By Dr. Jose Z. Garcia, Professor of Government, New Mexico State University

National Election Issues

Elections and electoral reform dominated the news in November. At the national level, the Federal Electoral Institute (IFE) installed a new president (Jose Waldenberg), a new executive secretary (Felipe Solis Acero), and a Federal Electoral Tribunal (Trife) composed of 22 judges chosen from a list of 66 candidates put forward by the Supreme Court. The selection process removed the Tribunal, whose duties include determining the outcome of electoral disputes, from the executive branch. Only days after this event, however, a carefully negotiated accord between the major parties on election reform fell apart, and the ruling Institutional Revolutionary Party (Partido Revolucionario Institucional, PRI) used its majority in Congress to pass an amended version of the bill sent by President Zedillo. The action followed a lengthy debate between legislators of the PRI, the more conservative National Action Party, (Partido de Accion Nacional, PAN), and the leftist Democratic Revolutionary Party (Partido Revolucionario Democratico, PRD) over the amount of expenditures allowable in the 1997 elections. The PAN argued the PRI’s proposal for four pesos per voter ($2.225 billion pesos, or $275 million dollars) was excessive, amounting to nearly the total public security budget of $2.4 billion pesos. PAN wanted to limit expenditures to 2.2 pesos per voter.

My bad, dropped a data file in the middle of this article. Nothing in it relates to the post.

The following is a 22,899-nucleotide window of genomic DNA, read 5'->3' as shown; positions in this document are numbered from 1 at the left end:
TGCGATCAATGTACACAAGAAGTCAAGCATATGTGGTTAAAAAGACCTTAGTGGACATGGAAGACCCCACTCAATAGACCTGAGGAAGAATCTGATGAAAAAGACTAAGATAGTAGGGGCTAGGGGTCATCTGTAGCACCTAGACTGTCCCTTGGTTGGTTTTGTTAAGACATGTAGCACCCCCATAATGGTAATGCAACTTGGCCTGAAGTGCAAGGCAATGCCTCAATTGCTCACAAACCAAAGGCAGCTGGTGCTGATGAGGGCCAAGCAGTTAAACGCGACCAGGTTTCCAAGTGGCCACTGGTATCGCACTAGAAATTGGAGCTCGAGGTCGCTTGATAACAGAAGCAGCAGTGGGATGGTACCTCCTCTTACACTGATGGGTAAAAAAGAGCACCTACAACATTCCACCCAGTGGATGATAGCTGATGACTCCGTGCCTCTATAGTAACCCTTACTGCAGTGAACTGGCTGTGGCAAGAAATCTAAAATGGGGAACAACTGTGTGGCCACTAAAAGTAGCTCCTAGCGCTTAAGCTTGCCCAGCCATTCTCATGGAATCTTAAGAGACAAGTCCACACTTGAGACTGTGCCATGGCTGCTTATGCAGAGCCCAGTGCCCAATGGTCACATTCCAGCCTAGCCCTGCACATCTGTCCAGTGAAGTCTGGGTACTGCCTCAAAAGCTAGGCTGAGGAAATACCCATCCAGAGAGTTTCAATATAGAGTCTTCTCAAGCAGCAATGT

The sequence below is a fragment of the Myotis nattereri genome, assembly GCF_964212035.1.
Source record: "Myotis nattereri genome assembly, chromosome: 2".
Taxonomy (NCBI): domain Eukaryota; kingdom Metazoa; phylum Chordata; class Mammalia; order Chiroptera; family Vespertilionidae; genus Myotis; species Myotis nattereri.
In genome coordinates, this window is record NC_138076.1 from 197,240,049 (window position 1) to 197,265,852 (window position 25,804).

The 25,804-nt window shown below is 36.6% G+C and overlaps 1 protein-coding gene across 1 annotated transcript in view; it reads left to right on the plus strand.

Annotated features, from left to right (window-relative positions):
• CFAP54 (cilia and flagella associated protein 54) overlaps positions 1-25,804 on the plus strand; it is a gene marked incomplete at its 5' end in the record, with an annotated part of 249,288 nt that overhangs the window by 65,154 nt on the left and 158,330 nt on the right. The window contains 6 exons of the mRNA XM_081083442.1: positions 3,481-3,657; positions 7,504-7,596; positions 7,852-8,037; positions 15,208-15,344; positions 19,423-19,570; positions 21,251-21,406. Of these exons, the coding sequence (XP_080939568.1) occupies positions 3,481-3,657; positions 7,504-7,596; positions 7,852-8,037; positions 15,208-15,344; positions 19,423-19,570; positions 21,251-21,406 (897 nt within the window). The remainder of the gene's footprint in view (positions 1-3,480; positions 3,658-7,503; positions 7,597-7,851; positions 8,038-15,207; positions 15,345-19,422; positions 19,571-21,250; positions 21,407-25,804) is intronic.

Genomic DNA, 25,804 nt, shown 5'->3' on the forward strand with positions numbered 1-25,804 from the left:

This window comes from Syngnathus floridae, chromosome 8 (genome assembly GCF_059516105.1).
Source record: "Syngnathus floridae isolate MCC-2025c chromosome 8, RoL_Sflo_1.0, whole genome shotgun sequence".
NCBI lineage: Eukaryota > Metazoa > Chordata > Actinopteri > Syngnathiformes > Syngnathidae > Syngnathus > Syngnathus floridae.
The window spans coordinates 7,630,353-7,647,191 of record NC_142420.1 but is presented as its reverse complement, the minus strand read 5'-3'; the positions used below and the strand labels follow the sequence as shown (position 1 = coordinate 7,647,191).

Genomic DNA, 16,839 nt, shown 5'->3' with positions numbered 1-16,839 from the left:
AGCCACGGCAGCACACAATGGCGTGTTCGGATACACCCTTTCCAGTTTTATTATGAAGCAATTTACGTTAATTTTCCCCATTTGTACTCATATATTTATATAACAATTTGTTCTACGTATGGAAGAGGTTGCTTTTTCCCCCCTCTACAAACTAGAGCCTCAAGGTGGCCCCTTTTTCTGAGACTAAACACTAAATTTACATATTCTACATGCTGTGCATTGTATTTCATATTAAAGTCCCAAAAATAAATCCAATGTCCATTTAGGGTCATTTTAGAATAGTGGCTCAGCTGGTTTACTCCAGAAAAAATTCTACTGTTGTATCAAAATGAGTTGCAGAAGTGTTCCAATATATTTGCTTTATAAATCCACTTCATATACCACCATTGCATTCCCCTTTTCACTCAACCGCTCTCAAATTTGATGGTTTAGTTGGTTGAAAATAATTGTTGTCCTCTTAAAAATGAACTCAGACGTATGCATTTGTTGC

In late 1994, Zedillo had addressed Congress promising electoral reform in the areas of campaign financing, party expenditures, access to news media, and autonomy for electoral agencies. Six weeks later the four major parties signed an agreement to move forward. In his first state of the union address Zedillo continued his support, but stated he would leave it to the legislature to negotiate the specifics of legislation. Then just this past July,1996 the four major parties signed an accord that would modify 17 constitutional decrees and create 15 temporary ones. But that accord broke down at the stage of specifying concrete regulations. Among the differences between the accord and the legislation that finally passed:

  • total campaign expenditures were raised by $100 million over the agreed amount
  • the number of allowable candidates running in multiparty coalitions was reduced
  • the formula allowing access to the news media was reduced to 30 percent equal time (down from 40), with 70 percent of access determined by proportions of the vote in prior elections.
  • production of radio and TV programs was removed from the responsibility of IFE and given back to the parties.
  • the charge for exceeding campaign spending limits was reduced to an “administrative error” down from a criminal offense
  • a special commission empowered to audit party expenditures in campaigns was eliminated
  • plans to allow millions of Mexicans living abroad to vote in presidential elections in the year 2000 was abandoned.